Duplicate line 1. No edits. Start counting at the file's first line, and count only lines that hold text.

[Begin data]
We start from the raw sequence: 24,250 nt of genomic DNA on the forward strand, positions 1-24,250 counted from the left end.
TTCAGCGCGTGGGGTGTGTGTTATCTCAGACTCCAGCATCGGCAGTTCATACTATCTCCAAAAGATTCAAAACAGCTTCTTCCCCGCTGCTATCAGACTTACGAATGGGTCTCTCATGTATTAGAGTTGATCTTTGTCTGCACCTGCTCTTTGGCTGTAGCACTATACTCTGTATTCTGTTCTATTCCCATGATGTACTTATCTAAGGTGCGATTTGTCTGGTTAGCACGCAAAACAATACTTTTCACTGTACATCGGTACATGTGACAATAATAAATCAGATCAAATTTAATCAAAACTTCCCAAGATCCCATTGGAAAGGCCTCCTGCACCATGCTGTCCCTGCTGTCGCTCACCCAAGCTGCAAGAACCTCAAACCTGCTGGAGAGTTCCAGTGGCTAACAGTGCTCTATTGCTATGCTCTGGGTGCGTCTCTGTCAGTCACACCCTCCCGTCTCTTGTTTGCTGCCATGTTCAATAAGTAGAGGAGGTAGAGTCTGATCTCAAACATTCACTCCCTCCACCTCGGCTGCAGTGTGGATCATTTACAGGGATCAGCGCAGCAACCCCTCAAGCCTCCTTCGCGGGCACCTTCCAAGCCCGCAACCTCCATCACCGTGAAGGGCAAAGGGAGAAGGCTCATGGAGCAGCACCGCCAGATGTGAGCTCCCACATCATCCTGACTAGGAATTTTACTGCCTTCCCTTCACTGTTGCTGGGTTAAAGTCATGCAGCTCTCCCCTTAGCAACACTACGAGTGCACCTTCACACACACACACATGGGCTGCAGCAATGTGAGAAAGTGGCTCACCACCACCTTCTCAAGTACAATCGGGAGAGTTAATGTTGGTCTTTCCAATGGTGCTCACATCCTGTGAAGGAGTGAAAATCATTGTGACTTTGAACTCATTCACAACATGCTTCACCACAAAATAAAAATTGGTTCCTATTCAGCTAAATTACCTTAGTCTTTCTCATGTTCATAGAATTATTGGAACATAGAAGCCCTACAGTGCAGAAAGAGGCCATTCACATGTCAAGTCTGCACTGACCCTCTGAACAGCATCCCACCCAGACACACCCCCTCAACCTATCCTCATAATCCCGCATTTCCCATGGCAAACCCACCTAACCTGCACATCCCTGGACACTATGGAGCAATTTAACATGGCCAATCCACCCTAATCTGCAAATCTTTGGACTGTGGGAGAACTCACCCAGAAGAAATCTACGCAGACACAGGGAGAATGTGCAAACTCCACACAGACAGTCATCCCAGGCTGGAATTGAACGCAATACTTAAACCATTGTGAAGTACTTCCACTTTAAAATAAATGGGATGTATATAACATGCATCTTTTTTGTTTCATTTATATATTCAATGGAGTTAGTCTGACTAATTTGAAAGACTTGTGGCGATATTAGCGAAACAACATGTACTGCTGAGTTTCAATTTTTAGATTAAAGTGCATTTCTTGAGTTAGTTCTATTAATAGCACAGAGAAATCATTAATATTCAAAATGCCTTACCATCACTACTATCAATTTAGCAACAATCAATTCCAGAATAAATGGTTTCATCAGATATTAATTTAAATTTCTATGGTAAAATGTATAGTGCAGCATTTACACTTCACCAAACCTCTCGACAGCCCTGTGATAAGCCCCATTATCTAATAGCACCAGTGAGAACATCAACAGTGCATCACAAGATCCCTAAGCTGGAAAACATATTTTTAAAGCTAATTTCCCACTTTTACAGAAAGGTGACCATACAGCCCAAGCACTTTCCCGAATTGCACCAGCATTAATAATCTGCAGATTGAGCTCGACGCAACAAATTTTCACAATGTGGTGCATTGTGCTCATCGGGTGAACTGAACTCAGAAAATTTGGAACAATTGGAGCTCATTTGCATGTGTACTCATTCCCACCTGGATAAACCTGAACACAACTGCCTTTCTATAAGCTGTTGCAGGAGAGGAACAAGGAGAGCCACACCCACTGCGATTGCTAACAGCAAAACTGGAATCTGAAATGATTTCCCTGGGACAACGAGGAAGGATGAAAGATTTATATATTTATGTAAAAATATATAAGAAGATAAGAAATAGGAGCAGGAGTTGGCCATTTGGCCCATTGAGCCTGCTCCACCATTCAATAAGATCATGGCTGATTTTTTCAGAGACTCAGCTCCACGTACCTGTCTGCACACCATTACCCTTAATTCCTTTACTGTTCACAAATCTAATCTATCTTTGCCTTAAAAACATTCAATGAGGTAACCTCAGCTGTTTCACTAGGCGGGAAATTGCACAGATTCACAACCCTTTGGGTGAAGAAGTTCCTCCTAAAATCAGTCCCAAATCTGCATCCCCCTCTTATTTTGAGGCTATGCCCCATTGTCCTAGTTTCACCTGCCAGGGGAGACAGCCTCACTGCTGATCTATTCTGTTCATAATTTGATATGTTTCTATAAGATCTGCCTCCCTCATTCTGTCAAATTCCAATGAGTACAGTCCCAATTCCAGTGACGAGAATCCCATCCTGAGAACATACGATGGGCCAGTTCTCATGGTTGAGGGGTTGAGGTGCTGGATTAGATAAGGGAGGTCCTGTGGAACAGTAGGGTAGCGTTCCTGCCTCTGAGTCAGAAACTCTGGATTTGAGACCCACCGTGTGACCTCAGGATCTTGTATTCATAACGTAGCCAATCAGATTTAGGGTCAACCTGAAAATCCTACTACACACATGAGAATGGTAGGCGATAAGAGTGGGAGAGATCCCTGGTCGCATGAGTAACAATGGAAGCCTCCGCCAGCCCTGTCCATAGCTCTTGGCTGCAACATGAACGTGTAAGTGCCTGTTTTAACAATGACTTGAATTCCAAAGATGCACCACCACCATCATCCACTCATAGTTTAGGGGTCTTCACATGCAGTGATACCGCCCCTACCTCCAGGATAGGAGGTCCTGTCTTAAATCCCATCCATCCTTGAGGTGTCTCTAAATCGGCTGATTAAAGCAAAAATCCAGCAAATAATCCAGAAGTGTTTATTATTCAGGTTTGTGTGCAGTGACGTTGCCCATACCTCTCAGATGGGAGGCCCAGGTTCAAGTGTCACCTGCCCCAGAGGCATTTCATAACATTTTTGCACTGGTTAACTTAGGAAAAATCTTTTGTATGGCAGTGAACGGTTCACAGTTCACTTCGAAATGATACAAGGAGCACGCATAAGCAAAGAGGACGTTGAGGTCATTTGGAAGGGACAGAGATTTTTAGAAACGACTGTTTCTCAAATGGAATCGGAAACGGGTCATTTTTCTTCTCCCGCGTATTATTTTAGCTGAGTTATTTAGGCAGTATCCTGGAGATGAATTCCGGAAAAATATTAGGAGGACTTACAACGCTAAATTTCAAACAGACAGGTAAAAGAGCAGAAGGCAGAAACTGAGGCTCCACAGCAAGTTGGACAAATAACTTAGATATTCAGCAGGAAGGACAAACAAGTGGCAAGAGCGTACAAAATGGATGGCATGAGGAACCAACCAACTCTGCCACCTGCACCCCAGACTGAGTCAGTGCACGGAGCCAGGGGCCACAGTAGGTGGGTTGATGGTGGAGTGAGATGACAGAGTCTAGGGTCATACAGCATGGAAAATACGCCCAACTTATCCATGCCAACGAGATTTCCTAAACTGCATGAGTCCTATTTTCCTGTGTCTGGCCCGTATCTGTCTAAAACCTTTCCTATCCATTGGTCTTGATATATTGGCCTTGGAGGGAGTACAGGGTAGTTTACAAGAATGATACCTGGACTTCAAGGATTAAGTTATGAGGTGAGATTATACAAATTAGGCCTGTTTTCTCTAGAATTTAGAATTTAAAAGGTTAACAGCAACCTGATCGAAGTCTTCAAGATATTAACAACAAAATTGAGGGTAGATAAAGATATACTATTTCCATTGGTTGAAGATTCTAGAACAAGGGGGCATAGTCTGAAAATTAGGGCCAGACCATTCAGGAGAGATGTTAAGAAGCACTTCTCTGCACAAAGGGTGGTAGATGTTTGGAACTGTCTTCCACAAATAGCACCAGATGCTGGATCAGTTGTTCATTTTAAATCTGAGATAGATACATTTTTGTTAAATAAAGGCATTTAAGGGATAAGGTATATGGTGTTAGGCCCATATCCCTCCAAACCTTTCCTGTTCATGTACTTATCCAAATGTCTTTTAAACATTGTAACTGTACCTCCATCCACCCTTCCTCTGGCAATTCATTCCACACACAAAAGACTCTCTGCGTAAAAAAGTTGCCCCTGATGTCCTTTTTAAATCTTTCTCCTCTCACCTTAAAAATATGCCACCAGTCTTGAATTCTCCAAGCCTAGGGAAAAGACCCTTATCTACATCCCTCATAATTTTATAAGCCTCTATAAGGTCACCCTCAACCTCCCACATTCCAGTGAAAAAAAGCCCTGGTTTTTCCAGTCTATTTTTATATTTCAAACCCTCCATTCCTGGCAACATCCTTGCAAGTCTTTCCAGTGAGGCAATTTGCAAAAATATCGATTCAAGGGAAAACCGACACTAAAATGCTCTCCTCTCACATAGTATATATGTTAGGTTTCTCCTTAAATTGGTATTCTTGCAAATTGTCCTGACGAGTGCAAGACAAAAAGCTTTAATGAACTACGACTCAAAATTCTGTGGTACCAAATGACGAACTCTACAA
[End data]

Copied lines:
We start from the raw sequence: 24,250 nt of genomic DNA on the forward strand, positions 1-24,250 counted from the left end.